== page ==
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J.K. Rowling's Wizarding World began back with the first Harry Potter novel, and has continued to expand in the years since the Boy Who Lived first entranced audiences. Rowling has continued to grow the brand through the Pottermore website, Cursed Child plays, and theme parks. But all eyes are currently fixated on the Fantastic Beasts franchise, which has been planned to span five blockbusters over the next few years. The most recent addition to the property was The Crimes of Grindelwald, which brought Johnny Depp's titular villain and Jude Law's young Albus Dumbledore to theaters.
The relationship between Grindelwald and Dumbledore is one that's expected to be fleshed out in the coming movies, as J.K. Rowling had previously revealed that its at least partly romantic in nature. But The Crimes of Grindelwald didn't get into that at all, at least until Rowling recorded her director's commentary for the home release. In it, she spoke about their relationship, saying:
Their relationship was incredibly intense. It was passionate, and it was a love relationship. But as happens in any relationship, gay or straight or whatever label we want to put on it, one never knows really what the other person is feeling. You can’t know, you can believe you know. So I’m less interested in the sexual side – though I believe there is a sexual dimension to this relationship – than I am in the sense of the emotions they felt for each other, which ultimately is the most fascinating thing about all human relationships.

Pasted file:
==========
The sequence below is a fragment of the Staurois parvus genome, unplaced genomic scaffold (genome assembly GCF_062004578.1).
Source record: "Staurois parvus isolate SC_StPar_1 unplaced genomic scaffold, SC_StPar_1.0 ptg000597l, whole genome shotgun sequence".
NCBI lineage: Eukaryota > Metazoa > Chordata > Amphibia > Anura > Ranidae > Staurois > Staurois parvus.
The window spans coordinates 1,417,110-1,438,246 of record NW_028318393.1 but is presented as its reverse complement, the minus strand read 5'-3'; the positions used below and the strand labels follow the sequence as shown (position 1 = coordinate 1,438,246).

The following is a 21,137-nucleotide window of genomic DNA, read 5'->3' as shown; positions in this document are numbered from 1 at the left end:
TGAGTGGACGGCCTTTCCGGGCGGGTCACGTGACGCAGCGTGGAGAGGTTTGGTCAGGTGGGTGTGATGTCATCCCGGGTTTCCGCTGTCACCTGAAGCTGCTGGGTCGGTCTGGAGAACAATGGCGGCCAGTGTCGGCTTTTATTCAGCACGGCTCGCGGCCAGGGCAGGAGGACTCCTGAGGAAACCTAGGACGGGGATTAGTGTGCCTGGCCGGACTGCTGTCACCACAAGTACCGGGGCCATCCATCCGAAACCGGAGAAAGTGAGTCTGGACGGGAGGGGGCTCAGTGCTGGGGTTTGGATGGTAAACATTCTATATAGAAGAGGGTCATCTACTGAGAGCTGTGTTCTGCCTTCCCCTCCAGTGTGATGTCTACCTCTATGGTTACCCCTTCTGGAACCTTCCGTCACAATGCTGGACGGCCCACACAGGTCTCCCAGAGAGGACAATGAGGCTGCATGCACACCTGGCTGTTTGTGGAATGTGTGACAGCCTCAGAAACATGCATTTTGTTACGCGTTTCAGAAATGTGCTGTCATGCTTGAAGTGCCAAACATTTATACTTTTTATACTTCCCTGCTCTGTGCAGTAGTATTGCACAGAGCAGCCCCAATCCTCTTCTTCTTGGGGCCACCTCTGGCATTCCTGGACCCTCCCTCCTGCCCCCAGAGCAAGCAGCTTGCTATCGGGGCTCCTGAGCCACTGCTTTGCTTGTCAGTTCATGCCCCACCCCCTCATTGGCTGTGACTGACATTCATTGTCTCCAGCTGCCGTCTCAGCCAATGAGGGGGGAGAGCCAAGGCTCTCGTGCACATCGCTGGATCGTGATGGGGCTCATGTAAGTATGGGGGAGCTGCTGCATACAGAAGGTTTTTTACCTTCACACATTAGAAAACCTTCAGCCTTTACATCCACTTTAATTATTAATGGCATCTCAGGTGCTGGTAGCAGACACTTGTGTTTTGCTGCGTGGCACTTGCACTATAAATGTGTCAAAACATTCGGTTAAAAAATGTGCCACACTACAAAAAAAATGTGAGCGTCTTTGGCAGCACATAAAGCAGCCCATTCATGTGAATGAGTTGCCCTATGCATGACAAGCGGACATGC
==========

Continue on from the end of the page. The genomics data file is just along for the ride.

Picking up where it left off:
This quote has sparked some big reactions online and resulted in an endless supply of memes and X-rated twitter responses. There's some anger being directed at J.K. Rowling for reasons she doesn't deserve, although I do have a few issues with these recent revelations. Because there is a way to handle this complex relationship properly.
One problem I have with J.K. Rowling's commentary is that she is telling us about Dumbledore and Grindelwald's relationship after the fact. The two didn't share any real scenes in The Crimes of Grindelwald, which prevented their love/hate dynamic from being properly fleshed out. While she may have wanted to keep that reunion for a later movie, neither of the characters explained their relationship through exposition. In fact, you could have watched the sequel in its entirety without realizing that the hatred between Dumbledore and Grindelwald also comes with feelings of love.
If the two wizard's ill-fated love was so integral to the story, J.K. Rowling should have taken the time to directly address it in The Crimes of Grindelwald. Instead, it was expanded in the film's commentary, after its long run in theaters. In fact, the writer revealed Dumbledore's sexuality in a similar fashion, after the narrative of the original novels wrapped.
Then there's the comments about the intense 'sexual dimension' to Grindelwald and Dumbledore's relationship. While claiming she's less interested in that facet of their dynamic, it was odd that she mentioned sex at all. Harry Potter is not a franchise that focuses on sexuality much. Sure, the kids snog a bit in the novels, but it never gets past that. As such, fans (including myself) were perplexed that Dumbledore and Grindelwald's sex life was addressed so directly. We don't know basically anything about them as a couple thanks to their lack of screen time, and yet the fandom is now aware of how the beloved Headmaster gets down in the magical sheets.
It'll be interesting to see how the story of the Fantastic Beasts franchise continues its life on screen, as J.K. Rowling has quite a few balls in the air, narratively. And with all this controversy surrounding Dumbledore and Grindelwald's past, the iconic writer may have to adjust her approach to their relationship.